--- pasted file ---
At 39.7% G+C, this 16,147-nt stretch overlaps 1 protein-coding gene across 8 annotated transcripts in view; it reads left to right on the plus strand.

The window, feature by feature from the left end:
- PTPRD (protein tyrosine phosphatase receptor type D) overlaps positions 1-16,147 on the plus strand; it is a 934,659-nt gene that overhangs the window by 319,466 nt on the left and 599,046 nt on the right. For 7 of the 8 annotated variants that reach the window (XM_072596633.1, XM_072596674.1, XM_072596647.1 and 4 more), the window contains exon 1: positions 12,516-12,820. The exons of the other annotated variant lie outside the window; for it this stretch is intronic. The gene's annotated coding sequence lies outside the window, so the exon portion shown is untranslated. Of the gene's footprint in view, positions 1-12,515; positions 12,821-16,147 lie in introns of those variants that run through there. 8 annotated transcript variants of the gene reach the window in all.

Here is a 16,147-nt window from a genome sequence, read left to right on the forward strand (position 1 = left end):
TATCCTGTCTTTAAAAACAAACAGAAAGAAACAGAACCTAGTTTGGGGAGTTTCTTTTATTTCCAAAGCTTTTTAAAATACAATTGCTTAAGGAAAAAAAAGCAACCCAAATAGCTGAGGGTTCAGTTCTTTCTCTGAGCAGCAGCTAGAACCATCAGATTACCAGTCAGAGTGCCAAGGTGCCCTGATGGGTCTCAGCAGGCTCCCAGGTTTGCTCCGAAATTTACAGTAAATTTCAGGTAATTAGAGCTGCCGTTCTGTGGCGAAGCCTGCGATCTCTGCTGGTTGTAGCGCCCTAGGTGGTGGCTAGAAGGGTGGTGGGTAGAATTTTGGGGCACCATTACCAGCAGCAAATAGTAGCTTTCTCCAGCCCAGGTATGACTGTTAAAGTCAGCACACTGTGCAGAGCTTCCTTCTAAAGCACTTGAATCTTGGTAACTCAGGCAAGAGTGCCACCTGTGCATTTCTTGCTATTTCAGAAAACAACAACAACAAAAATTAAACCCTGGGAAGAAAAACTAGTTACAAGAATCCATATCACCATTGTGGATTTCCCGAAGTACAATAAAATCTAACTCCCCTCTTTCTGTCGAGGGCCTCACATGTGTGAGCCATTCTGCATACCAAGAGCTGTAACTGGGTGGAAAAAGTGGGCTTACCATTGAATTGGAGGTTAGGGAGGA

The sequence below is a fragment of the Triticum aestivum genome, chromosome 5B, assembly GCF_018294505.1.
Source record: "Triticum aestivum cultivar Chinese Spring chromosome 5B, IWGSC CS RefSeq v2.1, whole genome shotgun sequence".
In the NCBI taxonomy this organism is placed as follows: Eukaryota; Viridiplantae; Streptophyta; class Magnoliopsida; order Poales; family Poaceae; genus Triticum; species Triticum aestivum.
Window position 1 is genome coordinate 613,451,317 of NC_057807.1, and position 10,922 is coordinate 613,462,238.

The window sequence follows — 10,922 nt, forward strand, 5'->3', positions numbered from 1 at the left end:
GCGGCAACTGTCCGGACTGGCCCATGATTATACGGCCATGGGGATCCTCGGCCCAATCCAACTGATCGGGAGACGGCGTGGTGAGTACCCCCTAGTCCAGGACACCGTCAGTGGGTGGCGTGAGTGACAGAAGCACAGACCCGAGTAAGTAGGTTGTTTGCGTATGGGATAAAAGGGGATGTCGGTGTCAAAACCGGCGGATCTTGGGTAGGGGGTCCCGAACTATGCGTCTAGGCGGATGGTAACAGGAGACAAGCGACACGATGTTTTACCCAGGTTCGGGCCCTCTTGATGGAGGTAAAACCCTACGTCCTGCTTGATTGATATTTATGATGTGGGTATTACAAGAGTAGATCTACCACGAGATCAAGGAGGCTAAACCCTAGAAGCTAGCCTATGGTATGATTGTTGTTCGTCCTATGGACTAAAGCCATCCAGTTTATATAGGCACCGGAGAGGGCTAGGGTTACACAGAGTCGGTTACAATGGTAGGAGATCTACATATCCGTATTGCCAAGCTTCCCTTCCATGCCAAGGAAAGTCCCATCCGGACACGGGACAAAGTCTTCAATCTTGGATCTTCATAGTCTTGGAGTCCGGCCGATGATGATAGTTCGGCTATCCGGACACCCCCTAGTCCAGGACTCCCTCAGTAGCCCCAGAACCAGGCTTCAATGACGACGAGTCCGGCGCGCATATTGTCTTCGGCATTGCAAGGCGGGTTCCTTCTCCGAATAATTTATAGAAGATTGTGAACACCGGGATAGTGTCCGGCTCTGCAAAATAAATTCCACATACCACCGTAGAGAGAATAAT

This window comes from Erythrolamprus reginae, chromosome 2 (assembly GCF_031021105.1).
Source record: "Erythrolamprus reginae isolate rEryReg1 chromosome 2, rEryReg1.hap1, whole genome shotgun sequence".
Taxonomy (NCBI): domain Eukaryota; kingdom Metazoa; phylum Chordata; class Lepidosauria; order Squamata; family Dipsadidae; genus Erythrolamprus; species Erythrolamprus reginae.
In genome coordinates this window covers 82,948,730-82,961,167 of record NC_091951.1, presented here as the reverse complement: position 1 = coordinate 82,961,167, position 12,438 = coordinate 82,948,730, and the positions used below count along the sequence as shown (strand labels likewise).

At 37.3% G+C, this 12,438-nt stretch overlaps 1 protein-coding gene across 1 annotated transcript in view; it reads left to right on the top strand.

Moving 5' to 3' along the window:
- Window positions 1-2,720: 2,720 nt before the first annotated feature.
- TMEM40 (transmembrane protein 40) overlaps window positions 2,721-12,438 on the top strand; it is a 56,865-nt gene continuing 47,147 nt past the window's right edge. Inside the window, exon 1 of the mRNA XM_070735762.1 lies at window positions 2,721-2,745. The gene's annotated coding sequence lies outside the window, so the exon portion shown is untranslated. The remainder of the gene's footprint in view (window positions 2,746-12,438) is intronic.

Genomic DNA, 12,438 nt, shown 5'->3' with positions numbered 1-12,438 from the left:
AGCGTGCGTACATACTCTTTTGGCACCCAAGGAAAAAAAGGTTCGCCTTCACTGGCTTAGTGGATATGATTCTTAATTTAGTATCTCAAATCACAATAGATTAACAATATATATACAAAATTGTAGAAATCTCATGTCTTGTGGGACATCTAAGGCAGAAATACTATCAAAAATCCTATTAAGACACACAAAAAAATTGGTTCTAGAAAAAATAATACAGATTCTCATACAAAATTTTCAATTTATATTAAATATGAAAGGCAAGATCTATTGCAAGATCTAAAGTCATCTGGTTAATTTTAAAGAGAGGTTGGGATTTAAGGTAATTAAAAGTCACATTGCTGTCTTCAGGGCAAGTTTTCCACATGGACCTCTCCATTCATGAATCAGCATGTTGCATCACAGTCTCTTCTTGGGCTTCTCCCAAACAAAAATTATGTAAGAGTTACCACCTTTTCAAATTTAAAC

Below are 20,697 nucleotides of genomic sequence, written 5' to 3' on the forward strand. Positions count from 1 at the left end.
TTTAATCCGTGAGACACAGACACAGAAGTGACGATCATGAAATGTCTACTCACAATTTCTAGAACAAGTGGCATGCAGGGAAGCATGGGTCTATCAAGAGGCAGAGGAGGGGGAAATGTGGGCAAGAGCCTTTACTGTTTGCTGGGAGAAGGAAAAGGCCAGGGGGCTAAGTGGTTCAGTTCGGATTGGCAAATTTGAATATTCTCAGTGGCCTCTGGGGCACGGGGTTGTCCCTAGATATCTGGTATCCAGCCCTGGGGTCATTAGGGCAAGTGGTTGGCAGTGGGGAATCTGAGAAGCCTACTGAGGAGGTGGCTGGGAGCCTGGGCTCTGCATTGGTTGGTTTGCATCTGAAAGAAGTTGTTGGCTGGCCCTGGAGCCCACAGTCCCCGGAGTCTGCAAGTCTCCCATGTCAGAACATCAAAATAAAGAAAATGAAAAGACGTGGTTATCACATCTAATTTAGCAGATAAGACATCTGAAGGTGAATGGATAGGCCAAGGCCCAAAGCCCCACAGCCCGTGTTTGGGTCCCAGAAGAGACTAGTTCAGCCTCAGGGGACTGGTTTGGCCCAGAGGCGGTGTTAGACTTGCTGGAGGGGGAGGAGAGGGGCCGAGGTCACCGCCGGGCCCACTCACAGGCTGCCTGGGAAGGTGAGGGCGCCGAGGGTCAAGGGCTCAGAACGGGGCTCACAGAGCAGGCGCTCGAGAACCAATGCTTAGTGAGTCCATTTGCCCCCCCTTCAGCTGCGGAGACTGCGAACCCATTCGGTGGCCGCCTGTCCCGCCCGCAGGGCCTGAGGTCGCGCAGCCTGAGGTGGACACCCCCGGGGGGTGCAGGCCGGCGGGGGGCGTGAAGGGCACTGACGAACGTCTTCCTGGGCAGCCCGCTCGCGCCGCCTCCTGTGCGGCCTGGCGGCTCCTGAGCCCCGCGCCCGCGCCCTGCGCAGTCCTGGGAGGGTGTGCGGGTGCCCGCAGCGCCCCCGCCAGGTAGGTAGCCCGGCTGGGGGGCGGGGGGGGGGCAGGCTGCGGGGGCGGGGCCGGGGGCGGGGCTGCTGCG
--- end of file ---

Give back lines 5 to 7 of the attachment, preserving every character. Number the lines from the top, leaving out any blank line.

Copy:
TATCCTGTCTTTAAAAACAAACAGAAAGAAACAGAACCTAGTTTGGGGAGTTTCTTTTATTTCCAAAGCTTTTTAAAATACAATTGCTTAAGGAAAAAAAAGCAACCCAAATAGCTGAGGGTTCAGTTCTTTCTCTGAGCAGCAGCTAGAACCATCAGATTACCAGTCAGAGTGCCAAGGTGCCCTGATGGGTCTCAGCAGGCTCCCAGGTTTGCTCCGAAATTTACAGTAAATTTCAGGTAATTAGAGCTGCCGTTCTGTGGCGAAGCCTGCGATCTCTGCTGGTTGTAGCGCCCTAGGTGGTGGCTAGAAGGGTGGTGGGTAGAATTTTGGGGCACCATTACCAGCAGCAAATAGTAGCTTTCTCCAGCCCAGGTATGACTGTTAAAGTCAGCACACTGTGCAGAGCTTCCTTCTAAAGCACTTGAATCTTGGTAACTCAGGCAAGAGTGCCACCTGTGCATTTCTTGCTATTTCAGAAAACAACAACAACAAAAATTAAACCCTGGGAAGAAAAACTAGTTACAAGAATCCATATCACCATTGTGGATTTCCCGAAGTACAATAAAATCTAACTCCCCTCTTTCTGTCGAGGGCCTCACATGTGTGAGCCATTCTGCATACCAAGAGCTGTAACTGGGTGGAAAAAGTGGGCTTACCATTGAATTGGAGGTTAGGGAGGA

The sequence below is a fragment of the Triticum aestivum genome, chromosome 5B, assembly GCF_018294505.1.
Source record: "Triticum aestivum cultivar Chinese Spring chromosome 5B, IWGSC CS RefSeq v2.1, whole genome shotgun sequence".